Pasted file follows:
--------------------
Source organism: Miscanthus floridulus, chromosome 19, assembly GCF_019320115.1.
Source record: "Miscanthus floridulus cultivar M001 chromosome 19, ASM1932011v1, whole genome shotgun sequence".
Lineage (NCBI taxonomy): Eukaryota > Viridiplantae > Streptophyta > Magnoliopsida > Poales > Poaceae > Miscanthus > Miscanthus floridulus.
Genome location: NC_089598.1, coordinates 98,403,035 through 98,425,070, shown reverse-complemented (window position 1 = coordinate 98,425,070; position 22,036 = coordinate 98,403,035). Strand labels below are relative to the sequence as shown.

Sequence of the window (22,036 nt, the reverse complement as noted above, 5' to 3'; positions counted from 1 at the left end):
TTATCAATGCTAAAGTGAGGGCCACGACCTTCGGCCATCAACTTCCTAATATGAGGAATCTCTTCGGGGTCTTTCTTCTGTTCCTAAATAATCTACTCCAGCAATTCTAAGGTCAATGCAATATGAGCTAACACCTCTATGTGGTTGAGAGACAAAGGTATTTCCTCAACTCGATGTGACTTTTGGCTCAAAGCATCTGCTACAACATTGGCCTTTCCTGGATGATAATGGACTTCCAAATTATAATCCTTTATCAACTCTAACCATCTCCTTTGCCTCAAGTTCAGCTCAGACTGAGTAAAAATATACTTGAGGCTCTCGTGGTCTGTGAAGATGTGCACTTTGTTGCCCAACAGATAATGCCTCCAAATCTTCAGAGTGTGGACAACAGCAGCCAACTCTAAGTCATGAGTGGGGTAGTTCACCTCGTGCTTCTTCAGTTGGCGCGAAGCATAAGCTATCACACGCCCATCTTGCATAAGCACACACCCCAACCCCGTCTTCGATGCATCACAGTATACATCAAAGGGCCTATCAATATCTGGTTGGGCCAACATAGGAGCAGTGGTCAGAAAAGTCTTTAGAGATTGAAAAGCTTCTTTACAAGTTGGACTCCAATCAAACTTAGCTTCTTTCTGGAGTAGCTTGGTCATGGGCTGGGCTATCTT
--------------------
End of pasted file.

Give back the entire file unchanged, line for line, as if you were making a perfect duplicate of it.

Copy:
Source organism: Miscanthus floridulus, chromosome 19, assembly GCF_019320115.1.
Source record: "Miscanthus floridulus cultivar M001 chromosome 19, ASM1932011v1, whole genome shotgun sequence".
Lineage (NCBI taxonomy): Eukaryota > Viridiplantae > Streptophyta > Magnoliopsida > Poales > Poaceae > Miscanthus > Miscanthus floridulus.
Genome location: NC_089598.1, coordinates 98,403,035 through 98,425,070, shown reverse-complemented (window position 1 = coordinate 98,425,070; position 22,036 = coordinate 98,403,035). Strand labels below are relative to the sequence as shown.

Sequence of the window (22,036 nt, the reverse complement as noted above, 5' to 3'; positions counted from 1 at the left end):
TTATCAATGCTAAAGTGAGGGCCACGACCTTCGGCCATCAACTTCCTAATATGAGGAATCTCTTCGGGGTCTTTCTTCTGTTCCTAAATAATCTACTCCAGCAATTCTAAGGTCAATGCAATATGAGCTAACACCTCTATGTGGTTGAGAGACAAAGGTATTTCCTCAACTCGATGTGACTTTTGGCTCAAAGCATCTGCTACAACATTGGCCTTTCCTGGATGATAATGGACTTCCAAATTATAATCCTTTATCAACTCTAACCATCTCCTTTGCCTCAAGTTCAGCTCAGACTGAGTAAAAATATACTTGAGGCTCTCGTGGTCTGTGAAGATGTGCACTTTGTTGCCCAACAGATAATGCCTCCAAATCTTCAGAGTGTGGACAACAGCAGCCAACTCTAAGTCATGAGTGGGGTAGTTCACCTCGTGCTTCTTCAGTTGGCGCGAAGCATAAGCTATCACACGCCCATCTTGCATAAGCACACACCCCAACCCCGTCTTCGATGCATCACAGTATACATCAAAGGGCCTATCAATATCTGGTTGGGCCAACATAGGAGCAGTGGTCAGAAAAGTCTTTAGAGATTGAAAAGCTTCTTTACAAGTTGGACTCCAATCAAACTTAGCTTCTTTCTGGAGTAGCTTGGTCATGGGCTGGGCTATCTT